Safe and Sound

HI-LAND

SALT LAKE CITY, UT
5
Star Rating
SALT LAKE CITY, UT-based HI-LAND is an NCUA-insured credit union founded in 1957. Regulatory filings show the credit union having assets of $47.9 million, as of December 31, 2017.

Members have $27.1 million on deposit tended by 4 full-time employees. With that footprint, the credit union has amassed loans and leases worth $27.1 million. HI-LAND's 2,829 members currently have $38.8 million in shares with the credit union.

Overall, Bankrate believes that, as of December 31, 2017, HI-LAND exhibited a superior condition, earning a full 5 stars for safety and soundness. Here's an analysis of how the credit union faired on the three key criteria Bankrate used to evaluate U.S. credit unions on safety and soundness.

WHAT IS
SAFE AND SOUND?

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THE INSTITUTION'S SCORE

Capital Score

Capital acts as a bulwark against losses and provides protection for members during periods of financial instability for the credit union. It follows then that when it comes to measuring an an institution's financial fortitude, capital is crucial. When it comes to safety and soundness, the more capital, the better.

HI-LAND scored above the national average of 15.65 points on our test to measure the adequacy of a credit union's capital, scoring 28 out of a possible 30 points.

HI-LAND appears to be on more solid financial footing than its peers, with a capitalization ratio of 28.00 percent in our test, above the average for all credit unions.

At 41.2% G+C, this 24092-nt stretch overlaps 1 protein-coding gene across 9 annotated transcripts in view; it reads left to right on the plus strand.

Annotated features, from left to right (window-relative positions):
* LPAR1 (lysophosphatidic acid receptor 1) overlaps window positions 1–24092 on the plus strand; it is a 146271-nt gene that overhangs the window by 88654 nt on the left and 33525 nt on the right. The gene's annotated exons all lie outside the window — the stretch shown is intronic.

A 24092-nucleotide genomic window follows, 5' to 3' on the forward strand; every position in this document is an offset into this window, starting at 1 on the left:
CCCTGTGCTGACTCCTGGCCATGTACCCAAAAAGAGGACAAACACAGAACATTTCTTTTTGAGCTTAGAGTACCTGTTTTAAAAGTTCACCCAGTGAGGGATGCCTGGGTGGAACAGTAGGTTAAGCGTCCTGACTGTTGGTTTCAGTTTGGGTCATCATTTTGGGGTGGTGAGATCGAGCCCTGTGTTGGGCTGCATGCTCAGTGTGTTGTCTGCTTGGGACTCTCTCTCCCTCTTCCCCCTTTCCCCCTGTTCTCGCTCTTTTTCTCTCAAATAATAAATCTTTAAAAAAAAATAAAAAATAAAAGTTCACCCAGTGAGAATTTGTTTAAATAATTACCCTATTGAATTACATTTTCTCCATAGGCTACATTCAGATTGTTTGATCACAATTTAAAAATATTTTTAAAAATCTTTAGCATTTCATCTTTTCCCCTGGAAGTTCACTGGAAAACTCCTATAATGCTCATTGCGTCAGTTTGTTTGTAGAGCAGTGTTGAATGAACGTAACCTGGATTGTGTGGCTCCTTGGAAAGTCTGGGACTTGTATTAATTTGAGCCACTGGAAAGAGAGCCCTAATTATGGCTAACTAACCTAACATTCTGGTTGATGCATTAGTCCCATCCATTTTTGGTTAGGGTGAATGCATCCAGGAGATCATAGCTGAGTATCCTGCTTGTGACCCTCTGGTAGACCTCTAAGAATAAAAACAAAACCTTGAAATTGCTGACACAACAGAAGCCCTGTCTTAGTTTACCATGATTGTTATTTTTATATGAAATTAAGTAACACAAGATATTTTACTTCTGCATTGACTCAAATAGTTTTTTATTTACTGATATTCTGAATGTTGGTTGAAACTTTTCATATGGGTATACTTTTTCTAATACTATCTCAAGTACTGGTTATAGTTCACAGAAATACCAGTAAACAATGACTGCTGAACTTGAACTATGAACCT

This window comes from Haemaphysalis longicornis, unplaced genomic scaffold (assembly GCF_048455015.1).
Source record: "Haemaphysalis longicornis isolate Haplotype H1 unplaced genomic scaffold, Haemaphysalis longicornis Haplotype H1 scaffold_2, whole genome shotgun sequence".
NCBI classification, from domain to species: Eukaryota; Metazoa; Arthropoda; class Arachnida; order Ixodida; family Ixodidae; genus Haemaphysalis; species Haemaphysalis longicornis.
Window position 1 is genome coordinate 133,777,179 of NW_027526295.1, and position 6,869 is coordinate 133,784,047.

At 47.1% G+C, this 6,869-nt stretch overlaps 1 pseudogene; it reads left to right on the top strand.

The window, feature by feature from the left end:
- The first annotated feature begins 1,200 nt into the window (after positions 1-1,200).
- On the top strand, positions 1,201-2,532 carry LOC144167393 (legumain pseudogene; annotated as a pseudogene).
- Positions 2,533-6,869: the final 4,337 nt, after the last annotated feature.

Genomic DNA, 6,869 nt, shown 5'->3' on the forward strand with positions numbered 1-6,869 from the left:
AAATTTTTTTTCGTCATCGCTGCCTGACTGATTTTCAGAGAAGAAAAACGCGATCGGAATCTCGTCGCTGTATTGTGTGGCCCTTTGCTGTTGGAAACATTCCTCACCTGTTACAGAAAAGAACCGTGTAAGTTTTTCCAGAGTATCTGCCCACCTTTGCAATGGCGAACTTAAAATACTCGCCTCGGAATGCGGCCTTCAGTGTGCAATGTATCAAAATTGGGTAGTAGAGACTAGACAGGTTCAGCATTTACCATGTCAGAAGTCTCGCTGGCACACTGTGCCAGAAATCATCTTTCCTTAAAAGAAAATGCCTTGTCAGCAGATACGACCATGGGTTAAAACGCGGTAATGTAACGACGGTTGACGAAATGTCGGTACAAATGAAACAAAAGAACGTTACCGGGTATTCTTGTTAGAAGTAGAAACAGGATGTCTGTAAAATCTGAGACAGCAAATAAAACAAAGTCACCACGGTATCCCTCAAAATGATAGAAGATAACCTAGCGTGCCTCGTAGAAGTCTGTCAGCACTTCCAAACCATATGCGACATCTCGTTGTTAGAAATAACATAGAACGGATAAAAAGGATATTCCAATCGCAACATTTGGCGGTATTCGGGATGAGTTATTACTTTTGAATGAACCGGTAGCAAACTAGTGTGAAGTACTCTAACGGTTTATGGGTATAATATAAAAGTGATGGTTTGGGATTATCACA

Asset Quality Score

This test's purpose is to try to understand how the credit union's loan loss reserves and overall capitalization could be affected by problem assets, such as unpaid loans.

A credit union with a large number of these types of assets could eventually be required to use capital to cover losses, decreasing its equity buffer. It also means that there are likely to be many assets that are in non-accrual status and no longer earning interest for the credit union, resulting in reduced earnings and potentially more risk of a failure in the future.

HI-LAND scored 40 out of a possible 40 points on Bankrate's asset quality test, above the national average of 38.09.

Troubled assets made up 0.00 percent of the credit union's total assets in our test, beneath the national average and potentially indicative of greater financial strength than other credit unions.

Earnings score

How successful a credit union is at making money affects its safety and soundness. Earnings can be retained by the credit union, boosting its capital buffer, or be used to address problematic loans, likely making the credit union more resilient in tough times. However, credit unions that are losing money are less able to do those things.

HI-LAND scored 14 out of a possible 30 on Bankrate's earnings test, exceeding the national average of 10.11.

One sign that the credit union is outperforming its peers in this area was its earnings ratio of 0.00 percent in our test, better than the average for all credit unions.

WHAT IS SAFE & SOUND?

Bankrate.com's Safe & Sound Ratings provide a star rating system to evaluate the current financial status of financial institutions. The information gathered about banks, credit unions and thrifts is updated as set forth in the Terms of Use of Safe & Sound Ratings and Reports. The Safe & Sound Ratings information is grouped by categories of banks, thrifts and credit unions.

Scoring methodology

Bankrate.com evaluates the financial condition of institutions and assigns a one- to five-star rating for each with five stars representing the highest rating. Institutions with satisfactory performance will generally receive a rating of three or more stars. The majority of institutions fall into the three- to four-star range. An institution with an "NR" rating may be too new to rate or may have limited the publicly available information in their regulatory filings. The "NR" is not an indication of financial strength or weakness. The Safe & Sound rating is believed to be reliable, but the information is not guaranteed. In addition, events since the information was collected may have altered the institution's financial condition.